Guatemalan lawmakers on Friday repealed a recently passed bill that reduced the punishment for illegal campaign financing and set off a storm among government opponents who called it a reversal in the fight against impunity.
The reforms to the penal code approved by Congress on Wednesday were overturned with the support of 130 of 158 deputies. The repealed legislation lowered sentences for campaign financing crimes from 12 to 10 years and said that 10-year sentences could commuted by paying a fine.
Prosecutors and the International Commission Against Impunity in Guatemala have accused President Jimmy Morales — among others — of illicit financing in the election that brought him to power in 2016, and thousands of Guatemalans had filled the streets to protest the bill’s approval, saying it was to protect impunity and corruption. Earlier, Congress had voted not to strip Morales of his immunity from prosecution.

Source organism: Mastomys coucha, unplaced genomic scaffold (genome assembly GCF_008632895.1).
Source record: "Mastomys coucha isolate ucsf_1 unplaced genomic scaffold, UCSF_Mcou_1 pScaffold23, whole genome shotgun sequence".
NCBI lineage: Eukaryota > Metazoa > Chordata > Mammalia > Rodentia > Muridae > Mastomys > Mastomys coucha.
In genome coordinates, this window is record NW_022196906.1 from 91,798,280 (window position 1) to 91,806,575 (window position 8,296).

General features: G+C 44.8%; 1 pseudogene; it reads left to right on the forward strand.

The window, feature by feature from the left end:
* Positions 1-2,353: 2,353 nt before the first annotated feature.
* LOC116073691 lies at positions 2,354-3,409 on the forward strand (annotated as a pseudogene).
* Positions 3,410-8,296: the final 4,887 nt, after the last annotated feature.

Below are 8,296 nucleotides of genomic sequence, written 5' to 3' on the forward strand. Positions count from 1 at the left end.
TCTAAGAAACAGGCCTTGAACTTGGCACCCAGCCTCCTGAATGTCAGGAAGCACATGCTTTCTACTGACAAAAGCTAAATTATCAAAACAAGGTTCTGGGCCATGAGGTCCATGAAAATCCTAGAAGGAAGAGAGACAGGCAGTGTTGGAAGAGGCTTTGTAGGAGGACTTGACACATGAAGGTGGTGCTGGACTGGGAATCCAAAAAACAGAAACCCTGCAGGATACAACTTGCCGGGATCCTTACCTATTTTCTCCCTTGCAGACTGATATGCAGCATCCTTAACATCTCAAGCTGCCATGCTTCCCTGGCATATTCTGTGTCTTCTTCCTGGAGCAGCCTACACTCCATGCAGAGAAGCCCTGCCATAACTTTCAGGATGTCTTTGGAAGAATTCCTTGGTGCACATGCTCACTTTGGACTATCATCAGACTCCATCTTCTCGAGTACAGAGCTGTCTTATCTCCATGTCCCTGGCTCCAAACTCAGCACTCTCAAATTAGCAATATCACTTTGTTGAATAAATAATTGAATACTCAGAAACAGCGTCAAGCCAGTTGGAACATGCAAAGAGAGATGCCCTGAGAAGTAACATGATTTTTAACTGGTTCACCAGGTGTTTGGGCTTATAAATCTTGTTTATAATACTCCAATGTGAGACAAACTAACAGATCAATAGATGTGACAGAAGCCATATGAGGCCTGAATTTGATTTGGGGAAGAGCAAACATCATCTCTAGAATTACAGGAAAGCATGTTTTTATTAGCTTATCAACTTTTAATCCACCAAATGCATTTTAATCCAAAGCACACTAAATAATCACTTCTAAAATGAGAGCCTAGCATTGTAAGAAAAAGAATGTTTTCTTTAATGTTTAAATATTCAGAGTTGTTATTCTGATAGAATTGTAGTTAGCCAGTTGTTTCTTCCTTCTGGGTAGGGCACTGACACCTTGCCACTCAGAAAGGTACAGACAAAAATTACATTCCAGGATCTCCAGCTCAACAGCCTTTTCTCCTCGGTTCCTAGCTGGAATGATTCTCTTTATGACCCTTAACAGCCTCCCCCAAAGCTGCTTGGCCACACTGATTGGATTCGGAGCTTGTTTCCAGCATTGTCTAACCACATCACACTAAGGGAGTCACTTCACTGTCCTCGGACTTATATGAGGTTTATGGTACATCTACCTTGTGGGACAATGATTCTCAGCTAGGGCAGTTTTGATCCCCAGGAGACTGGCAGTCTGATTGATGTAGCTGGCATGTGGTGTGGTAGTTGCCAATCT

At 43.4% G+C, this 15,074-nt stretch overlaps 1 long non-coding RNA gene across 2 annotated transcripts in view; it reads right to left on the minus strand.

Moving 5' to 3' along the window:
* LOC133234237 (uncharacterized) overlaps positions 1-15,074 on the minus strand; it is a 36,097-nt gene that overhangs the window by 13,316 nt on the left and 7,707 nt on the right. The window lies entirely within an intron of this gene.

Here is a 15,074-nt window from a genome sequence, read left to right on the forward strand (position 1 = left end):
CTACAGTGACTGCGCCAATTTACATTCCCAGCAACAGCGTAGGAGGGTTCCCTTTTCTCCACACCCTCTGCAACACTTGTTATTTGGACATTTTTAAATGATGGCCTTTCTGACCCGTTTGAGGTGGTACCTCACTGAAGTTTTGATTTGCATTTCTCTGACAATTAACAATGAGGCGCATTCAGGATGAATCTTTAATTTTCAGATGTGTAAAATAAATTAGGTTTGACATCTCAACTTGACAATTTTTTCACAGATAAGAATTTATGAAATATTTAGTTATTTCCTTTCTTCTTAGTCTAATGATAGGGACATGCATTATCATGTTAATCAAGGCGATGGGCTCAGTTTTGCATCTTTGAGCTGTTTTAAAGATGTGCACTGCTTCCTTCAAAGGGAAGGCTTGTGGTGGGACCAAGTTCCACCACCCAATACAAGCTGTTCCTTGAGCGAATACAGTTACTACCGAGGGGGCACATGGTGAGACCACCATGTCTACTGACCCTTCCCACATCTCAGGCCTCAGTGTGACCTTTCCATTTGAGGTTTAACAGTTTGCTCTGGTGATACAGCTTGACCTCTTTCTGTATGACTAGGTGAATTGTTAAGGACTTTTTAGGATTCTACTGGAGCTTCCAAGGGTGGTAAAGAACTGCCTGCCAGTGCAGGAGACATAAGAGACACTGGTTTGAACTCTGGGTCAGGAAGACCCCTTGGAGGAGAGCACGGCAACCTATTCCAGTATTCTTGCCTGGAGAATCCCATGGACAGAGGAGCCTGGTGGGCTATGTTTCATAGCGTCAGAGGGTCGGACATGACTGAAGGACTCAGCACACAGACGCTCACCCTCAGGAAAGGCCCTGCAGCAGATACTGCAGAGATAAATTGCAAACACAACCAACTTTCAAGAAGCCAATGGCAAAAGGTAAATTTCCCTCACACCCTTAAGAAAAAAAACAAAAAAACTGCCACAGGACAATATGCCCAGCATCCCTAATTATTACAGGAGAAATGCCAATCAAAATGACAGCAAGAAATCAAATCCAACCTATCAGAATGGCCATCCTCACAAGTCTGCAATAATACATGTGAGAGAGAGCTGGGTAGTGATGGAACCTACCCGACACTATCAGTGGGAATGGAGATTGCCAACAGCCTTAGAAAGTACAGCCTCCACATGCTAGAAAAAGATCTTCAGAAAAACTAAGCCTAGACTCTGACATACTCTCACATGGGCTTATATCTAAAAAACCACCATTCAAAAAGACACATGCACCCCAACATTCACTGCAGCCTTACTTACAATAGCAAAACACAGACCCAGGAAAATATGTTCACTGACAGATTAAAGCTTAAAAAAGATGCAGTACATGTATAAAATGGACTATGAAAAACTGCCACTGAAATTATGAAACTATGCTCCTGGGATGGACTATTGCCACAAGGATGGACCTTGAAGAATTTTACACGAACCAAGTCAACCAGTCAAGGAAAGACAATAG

Human rights prosecutor Jordan Rodas called the reform a danger to the public because it left open the possibility that people convicted of crimes like extortion, robbery or manslaughter might also be able to pay fines instead of doing time.
Amid the outcry, Guatemala’s Constitutional Court suspended the controversial legislation on Thursday. Then on Friday Congress repealed them.
Marleni Matias, a deputy for the National Unity for Hope party, asked for pardon for voting for the legislation.
Opposition deputy Nineth Montenegro said: “I hope that from today on, if they let us finish our terms, we will read the initiatives well to prevent the discontent that there is today.”
But protests continued outside Congress despite the decision, blocking lawmakers from leaving the building.
Protesters yelled “We won’t go until they resign!” and “Let’s clean out Congress!”
Last month, Morales tried to expel the head of the international commission against impunity, Ivan Velasquez, but was thwarted by Guatemala’s top court.